Fairy Wrens' Key to Survival: Musical 'Password'

It helps them weed out cuckoo imposters
By John Johnson,  Newser Staff
Posted Nov 15, 2012 3:40 PM CST
A 'superb fairy wren.'   (Flickr)

(Newser) – A contender for favorite new bird: the fairy wren. It has developed an ingenious trick for weeding out imposters from the nest, reports Discover (via Kottke.org). After laying her eggs, mom sings them a special song over and over with a note "that acts like a familial password," writes Ed Yong. By the time they hatch, the chicks know it well and can sing it back. If they don't learn it, they won't get fed.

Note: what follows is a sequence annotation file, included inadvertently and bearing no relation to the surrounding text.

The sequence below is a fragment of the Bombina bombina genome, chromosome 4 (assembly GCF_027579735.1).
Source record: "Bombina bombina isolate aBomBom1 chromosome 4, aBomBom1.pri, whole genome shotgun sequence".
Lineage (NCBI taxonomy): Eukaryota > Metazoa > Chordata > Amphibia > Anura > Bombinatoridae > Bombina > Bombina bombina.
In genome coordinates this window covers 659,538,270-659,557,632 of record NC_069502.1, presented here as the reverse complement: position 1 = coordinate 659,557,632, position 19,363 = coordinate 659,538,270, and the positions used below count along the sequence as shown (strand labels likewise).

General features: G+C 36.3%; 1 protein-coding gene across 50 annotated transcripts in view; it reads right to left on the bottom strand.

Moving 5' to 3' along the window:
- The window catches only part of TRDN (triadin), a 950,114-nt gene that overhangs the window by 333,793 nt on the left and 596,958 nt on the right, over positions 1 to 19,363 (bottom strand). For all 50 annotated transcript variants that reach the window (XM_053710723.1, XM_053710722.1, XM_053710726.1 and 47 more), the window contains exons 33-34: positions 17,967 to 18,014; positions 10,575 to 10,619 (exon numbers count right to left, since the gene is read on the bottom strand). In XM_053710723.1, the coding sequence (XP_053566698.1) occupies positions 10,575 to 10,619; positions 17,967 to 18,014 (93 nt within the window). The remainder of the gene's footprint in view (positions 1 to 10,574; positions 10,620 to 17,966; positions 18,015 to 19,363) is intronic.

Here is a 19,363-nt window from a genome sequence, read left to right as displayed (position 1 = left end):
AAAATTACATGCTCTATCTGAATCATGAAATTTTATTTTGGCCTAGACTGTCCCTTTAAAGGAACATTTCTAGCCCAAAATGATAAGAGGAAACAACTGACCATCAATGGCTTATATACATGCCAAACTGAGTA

Why is this necessary? Because cuckoos like to lay their eggs in the nests of fairy wrens. If one hatches, the cuckoo chick ejects the fairy wren hatchlings to get all the attention from its foster parents. At some point, however, fairy wrens caught on and developed the song trick. It works because the cuckoo eggs come along late, and "the cuckoo embryo appears to have insufficient time to correctly learn the password note,” says the Australian researcher who did the study. If the fairy wren parents discover that their only remaining chick can't pass the test, they abandon the nest. (Read more fairy wren stories.)

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